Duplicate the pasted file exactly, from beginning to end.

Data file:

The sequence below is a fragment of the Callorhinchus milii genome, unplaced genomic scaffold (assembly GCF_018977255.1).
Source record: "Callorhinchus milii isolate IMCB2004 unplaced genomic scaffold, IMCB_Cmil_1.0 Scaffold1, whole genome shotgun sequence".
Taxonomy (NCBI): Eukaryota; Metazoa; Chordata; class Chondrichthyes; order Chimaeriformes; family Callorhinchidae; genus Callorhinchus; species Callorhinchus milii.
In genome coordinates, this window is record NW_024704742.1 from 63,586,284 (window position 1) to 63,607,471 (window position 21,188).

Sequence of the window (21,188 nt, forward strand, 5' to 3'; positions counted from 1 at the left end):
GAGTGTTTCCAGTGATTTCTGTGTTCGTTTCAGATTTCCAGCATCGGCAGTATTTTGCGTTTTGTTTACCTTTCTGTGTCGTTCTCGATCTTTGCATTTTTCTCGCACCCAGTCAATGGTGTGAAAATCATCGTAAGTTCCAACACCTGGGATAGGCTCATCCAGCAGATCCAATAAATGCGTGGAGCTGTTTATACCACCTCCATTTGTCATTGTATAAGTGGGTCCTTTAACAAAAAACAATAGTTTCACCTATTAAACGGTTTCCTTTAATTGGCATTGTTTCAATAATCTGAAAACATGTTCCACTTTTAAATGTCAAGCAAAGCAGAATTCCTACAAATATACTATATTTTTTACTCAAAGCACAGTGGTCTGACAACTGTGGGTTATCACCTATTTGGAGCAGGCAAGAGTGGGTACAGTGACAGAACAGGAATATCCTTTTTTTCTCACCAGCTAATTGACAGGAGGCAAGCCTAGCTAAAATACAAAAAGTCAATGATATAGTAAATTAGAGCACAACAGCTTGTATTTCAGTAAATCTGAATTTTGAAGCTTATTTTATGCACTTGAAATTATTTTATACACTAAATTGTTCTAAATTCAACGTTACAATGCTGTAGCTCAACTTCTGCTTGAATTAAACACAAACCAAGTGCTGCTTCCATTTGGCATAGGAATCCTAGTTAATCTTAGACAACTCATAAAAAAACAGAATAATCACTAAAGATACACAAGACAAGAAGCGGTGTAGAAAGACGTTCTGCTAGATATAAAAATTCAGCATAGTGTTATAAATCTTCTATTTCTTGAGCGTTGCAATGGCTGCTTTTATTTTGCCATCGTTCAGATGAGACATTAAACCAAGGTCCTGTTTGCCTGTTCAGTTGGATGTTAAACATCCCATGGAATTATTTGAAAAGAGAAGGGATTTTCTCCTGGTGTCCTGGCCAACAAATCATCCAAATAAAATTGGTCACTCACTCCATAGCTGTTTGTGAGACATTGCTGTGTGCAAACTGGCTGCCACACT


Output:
The sequence below is a fragment of the Callorhinchus milii genome, unplaced genomic scaffold (assembly GCF_018977255.1).
Source record: "Callorhinchus milii isolate IMCB2004 unplaced genomic scaffold, IMCB_Cmil_1.0 Scaffold1, whole genome shotgun sequence".
Taxonomy (NCBI): Eukaryota; Metazoa; Chordata; class Chondrichthyes; order Chimaeriformes; family Callorhinchidae; genus Callorhinchus; species Callorhinchus milii.
In genome coordinates, this window is record NW_024704742.1 from 63,586,284 (window position 1) to 63,607,471 (window position 21,188).

Sequence of the window (21,188 nt, forward strand, 5' to 3'; positions counted from 1 at the left end):
GAGTGTTTCCAGTGATTTCTGTGTTCGTTTCAGATTTCCAGCATCGGCAGTATTTTGCGTTTTGTTTACCTTTCTGTGTCGTTCTCGATCTTTGCATTTTTCTCGCACCCAGTCAATGGTGTGAAAATCATCGTAAGTTCCAACACCTGGGATAGGCTCATCCAGCAGATCCAATAAATGCGTGGAGCTGTTTATACCACCTCCATTTGTCATTGTATAAGTGGGTCCTTTAACAAAAAACAATAGTTTCACCTATTAAACGGTTTCCTTTAATTGGCATTGTTTCAATAATCTGAAAACATGTTCCACTTTTAAATGTCAAGCAAAGCAGAATTCCTACAAATATACTATATTTTTTACTCAAAGCACAGTGGTCTGACAACTGTGGGTTATCACCTATTTGGAGCAGGCAAGAGTGGGTACAGTGACAGAACAGGAATATCCTTTTTTTCTCACCAGCTAATTGACAGGAGGCAAGCCTAGCTAAAATACAAAAAGTCAATGATATAGTAAATTAGAGCACAACAGCTTGTATTTCAGTAAATCTGAATTTTGAAGCTTATTTTATGCACTTGAAATTATTTTATACACTAAATTGTTCTAAATTCAACGTTACAATGCTGTAGCTCAACTTCTGCTTGAATTAAACACAAACCAAGTGCTGCTTCCATTTGGCATAGGAATCCTAGTTAATCTTAGACAACTCATAAAAAAACAGAATAATCACTAAAGATACACAAGACAAGAAGCGGTGTAGAAAGACGTTCTGCTAGATATAAAAATTCAGCATAGTGTTATAAATCTTCTATTTCTTGAGCGTTGCAATGGCTGCTTTTATTTTGCCATCGTTCAGATGAGACATTAAACCAAGGTCCTGTTTGCCTGTTCAGTTGGATGTTAAACATCCCATGGAATTATTTGAAAAGAGAAGGGATTTTCTCCTGGTGTCCTGGCCAACAAATCATCCAAATAAAATTGGTCACTCACTCCATAGCTGTTTGTGAGACATTGCTGTGTGCAAACTGGCTGCCACACT